# swapinfo -h
Device 1K-blocks Used Avail Capacity /dev/label/swap0 2047996 0B 2.0G 0% /dev/gpt/swap0 5244824 0B 5.0G 0% Total 7292820 0B 7.0G 0%
Turn off the old swap.
# swapoff /dev/label/swap0
The old swap is unused. I can put it out of my misery. Double-check gpart show to learn which partition is your swap space (3) and your temporary placeholder (4). Double double-check these numbers. We’re going to remove these partitions. If you delete your data partition due to your own stupidity you will be… unhappy.
# gpart delete -i 3 vtbd0
# gpart delete -i 4 vtbd0
Triple double-check: do you still have a root filesystem? (Yes, FreeBSD has safeguards to prevent you from deleting mounted partitions. Check anyway.)
# gpart show
=> 34 1342177213 vtbd0 GPT (640G) 34 128 1 freebsd-boot (64K) 162 6 - free - (3.0K) 168 666988544 2 freebsd-ufs (318G) 666988712 664698880 - free - (317G) 1331687592 10489655 5 freebsd-swap (5.0G)
Our swap space is at the end of the disk. And we have 317GB of free space right next to our root filesystem. You have not ruined your day. Yet.
Double-check your backups. Do you really have everything you need to recreate this server? If so, expand the root filesystem with gpart resize. Don’t specify a size, and the new partition will fill all available contiguous space.
# gpart resize -i 2 vtbd0
# gpart show
=> 34 1342177213 vtbd0 GPT (640G) 34 128 1 freebsd-boot (64K) 162 6 - free - (3.0K) 168 1331687424 2 freebsd-ufs (635G) 1331687592 10489655 5 freebsd-swap (5.0G)
Now I have a 318GB filesystem on a 636GB partition. Let’s expand that filesystem to fill the partition. You can’t resize a filesystem label such as /dev/label/root0, you must use a partition identifier like vtbd0p2 or /dev/gpt/rootfs0. In FreeBSD 10, you can use growfs on mounted file systems.
# growfs /dev/vtbd0p2
It's strongly recommended to make a backup before growing the file system.
OK to grow filesystem on /dev/vtbd0p2 from 318GB to 635GB? [Yes/No] yes
growfs: /dev/vtbd0p2: Operation not permitted
Not permitted? I activated GEOM debugging mode by setting kern.geom.debugflags to 0x10, but was still denied. I’ve grown mounted filesystems before, so what the heck?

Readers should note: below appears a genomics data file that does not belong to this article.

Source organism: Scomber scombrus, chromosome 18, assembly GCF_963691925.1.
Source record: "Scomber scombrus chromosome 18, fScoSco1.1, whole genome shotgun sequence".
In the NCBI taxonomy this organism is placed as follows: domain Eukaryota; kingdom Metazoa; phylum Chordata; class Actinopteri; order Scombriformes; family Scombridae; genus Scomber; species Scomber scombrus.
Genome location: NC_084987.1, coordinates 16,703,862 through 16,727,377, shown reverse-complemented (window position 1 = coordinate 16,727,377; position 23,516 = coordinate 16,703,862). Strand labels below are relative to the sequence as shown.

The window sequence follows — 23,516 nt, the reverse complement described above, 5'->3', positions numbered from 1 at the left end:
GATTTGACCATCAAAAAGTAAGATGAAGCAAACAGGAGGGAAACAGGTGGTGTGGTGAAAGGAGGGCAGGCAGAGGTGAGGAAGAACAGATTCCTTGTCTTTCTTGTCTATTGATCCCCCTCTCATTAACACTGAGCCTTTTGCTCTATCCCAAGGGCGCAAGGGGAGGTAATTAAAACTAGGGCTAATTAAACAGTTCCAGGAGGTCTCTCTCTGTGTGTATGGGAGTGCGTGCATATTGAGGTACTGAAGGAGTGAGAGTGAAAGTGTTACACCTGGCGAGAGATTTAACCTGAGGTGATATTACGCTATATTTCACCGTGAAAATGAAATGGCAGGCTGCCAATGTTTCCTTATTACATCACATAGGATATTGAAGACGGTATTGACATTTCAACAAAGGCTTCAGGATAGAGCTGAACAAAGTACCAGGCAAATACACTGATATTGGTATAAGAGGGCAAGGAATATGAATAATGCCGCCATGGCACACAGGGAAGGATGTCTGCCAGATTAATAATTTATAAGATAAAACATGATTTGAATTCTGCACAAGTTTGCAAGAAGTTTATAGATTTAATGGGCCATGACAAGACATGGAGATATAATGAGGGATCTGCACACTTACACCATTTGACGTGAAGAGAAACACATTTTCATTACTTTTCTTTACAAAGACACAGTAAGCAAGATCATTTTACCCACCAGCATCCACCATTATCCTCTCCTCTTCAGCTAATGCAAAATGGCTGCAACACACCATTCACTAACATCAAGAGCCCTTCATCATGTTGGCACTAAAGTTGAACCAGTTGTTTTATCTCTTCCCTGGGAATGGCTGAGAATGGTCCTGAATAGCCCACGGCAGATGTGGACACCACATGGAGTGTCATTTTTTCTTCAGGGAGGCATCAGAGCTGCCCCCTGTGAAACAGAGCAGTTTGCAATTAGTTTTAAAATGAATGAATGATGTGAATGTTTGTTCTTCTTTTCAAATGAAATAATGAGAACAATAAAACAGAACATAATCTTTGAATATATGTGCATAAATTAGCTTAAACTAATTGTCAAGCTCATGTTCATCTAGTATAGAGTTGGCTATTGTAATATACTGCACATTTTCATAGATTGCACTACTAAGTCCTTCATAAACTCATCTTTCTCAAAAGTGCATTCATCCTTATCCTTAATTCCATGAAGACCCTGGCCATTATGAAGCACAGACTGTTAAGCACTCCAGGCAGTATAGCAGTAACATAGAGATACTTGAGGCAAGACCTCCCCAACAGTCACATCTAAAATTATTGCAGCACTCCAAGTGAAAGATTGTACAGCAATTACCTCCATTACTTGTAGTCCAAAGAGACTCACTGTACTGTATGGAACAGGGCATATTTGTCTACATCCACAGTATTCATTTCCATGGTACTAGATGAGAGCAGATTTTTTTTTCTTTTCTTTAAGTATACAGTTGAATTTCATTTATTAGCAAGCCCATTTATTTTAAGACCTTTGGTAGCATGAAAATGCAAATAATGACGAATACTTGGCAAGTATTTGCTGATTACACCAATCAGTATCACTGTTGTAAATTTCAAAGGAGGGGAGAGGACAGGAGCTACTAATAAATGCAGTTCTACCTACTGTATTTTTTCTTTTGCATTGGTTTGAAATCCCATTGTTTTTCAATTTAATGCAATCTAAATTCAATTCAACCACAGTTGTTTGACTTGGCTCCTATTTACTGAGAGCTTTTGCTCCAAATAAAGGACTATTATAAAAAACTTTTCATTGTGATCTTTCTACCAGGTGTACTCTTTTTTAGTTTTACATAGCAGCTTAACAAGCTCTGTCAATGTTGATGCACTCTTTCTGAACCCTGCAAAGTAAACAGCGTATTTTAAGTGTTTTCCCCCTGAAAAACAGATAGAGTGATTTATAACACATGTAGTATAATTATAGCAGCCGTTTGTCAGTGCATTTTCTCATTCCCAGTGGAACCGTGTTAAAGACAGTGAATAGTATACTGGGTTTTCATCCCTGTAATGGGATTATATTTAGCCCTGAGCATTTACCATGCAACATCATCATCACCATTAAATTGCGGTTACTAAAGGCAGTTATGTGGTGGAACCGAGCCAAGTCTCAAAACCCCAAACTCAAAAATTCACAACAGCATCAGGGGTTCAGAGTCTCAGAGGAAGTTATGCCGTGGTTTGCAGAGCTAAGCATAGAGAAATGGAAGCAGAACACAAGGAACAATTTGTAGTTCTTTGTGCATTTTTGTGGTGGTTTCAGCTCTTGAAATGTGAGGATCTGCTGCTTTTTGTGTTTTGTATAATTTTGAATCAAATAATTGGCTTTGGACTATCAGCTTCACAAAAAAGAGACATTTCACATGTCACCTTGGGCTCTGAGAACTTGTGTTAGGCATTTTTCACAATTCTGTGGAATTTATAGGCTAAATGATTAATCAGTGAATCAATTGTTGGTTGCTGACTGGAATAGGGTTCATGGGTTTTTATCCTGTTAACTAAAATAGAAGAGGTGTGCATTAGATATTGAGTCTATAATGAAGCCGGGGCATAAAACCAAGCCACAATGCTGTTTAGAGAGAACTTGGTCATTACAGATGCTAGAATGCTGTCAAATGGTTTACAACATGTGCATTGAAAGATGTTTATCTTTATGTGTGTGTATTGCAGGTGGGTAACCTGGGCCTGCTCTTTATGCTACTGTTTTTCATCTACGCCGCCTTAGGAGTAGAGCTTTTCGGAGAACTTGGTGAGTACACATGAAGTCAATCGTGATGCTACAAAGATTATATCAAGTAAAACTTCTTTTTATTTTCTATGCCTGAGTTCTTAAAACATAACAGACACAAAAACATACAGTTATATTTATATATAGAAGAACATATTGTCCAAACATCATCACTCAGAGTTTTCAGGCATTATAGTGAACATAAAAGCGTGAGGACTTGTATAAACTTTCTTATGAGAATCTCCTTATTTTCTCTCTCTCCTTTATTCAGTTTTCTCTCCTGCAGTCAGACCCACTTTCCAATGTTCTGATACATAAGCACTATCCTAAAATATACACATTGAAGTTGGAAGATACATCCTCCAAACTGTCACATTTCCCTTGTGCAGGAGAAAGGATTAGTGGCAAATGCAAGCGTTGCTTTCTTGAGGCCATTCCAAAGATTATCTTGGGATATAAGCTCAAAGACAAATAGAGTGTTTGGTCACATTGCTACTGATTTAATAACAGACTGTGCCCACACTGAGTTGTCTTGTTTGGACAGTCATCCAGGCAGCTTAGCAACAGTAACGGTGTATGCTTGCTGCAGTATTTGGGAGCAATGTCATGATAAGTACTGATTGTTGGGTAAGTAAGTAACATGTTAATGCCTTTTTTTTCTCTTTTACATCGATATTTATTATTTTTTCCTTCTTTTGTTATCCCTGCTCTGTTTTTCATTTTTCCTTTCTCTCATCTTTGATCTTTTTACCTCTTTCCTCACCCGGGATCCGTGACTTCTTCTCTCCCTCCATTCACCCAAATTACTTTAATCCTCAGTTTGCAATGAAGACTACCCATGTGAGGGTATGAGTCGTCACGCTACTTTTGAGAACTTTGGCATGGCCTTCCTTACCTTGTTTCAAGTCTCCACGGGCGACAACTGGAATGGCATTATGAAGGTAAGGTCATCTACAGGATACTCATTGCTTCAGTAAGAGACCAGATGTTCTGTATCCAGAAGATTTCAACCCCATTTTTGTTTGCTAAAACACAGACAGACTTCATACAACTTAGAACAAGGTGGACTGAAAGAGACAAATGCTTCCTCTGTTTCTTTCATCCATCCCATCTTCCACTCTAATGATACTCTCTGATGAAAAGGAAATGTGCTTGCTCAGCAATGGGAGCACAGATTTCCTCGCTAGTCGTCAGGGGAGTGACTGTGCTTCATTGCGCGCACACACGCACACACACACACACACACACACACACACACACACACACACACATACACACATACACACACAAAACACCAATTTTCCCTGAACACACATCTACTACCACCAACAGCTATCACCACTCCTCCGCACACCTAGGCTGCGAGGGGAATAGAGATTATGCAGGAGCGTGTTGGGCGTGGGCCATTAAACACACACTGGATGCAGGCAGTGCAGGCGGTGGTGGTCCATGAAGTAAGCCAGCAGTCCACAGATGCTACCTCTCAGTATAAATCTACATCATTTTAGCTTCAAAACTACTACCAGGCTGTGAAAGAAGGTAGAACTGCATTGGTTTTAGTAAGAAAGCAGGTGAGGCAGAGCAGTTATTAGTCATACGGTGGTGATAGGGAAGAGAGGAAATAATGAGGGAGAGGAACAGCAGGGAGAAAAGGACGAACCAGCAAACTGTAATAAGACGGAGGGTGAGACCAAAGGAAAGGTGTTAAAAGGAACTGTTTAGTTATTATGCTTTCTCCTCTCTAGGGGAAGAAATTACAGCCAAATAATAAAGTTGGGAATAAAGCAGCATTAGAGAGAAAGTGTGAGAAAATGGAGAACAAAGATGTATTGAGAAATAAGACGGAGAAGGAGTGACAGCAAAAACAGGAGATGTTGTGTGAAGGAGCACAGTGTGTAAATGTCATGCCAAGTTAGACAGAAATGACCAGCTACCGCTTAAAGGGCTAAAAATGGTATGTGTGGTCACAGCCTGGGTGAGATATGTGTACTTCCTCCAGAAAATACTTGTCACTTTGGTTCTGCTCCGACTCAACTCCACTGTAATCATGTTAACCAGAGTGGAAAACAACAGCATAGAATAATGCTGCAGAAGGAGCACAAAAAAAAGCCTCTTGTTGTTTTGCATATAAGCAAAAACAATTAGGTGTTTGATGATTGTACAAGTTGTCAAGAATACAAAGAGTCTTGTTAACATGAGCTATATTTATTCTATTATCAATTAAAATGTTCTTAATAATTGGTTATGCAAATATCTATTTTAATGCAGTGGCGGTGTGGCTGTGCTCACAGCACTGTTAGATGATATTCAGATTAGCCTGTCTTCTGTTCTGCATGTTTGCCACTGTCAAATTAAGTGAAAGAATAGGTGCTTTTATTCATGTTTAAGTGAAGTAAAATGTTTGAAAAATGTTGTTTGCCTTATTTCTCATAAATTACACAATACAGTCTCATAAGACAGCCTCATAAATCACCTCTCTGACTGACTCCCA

This virtual server has disabled soft updates, journaling, and all the fancy FreeBSD disk performance features. I suspect this error is tied to that. Let’s go to single user mode and grow the filesystem unmounted.
I reboot, and get:
Mounting from ufs:/dev/label/rootfs0 failed with error 19.
Even when you know what’s wrong, this message makes that little voice in the back of my skull simultaneously call me an idiot and scream “You destroyed your filesystem! Ha ha!” Plus, I can no longer make notes in my web browser–the article is on the non-running server.
Fortunately, I know which partition is the root partition. I enter
and get the familiar single-user-mode prompt. Now I can do:
# growfs vtbd0p2
yes, and new superblocks scroll across the screen. The filesystem grows to fill all available contiguous space.
My suspicion is that resizing the partition destroyed the label. Many GEOM classes store information in the last sector of the partition. Let’s use a GPT label instead.
# gpart modify -i 2 -l rootfs vtbd0
Mount the root filesystem read-write.
# mount -o rw /dev/vtbd0p2 /
Create a new /etc/fstab entry for the root filesystem, using the GPT label instead of the glabel(8) one.
/dev/gpt/rootfs / ufs rw,noatime 1 1
And then a reboot to see if everything comes back. It does.
My partitions now look like this:
# df -h
Filesystem Size Used Avail Capacity Mounted on /dev/gpt/rootfs 615G 6.1G 560G 1% / devfs 1.0K 1.0K 0B 100% /dev devfs 1.0K 1.0K 0B 100% /var/named/dev
All installed disk space is now in use. Mission accomplished!
Having written this, though, I have no chance of forgetting that I need to go back and do a custom install to partition the server properly.
2 Replies to “Shuffling Partitions on FreeBSD”
Great post and I’ve pre-ordered the book!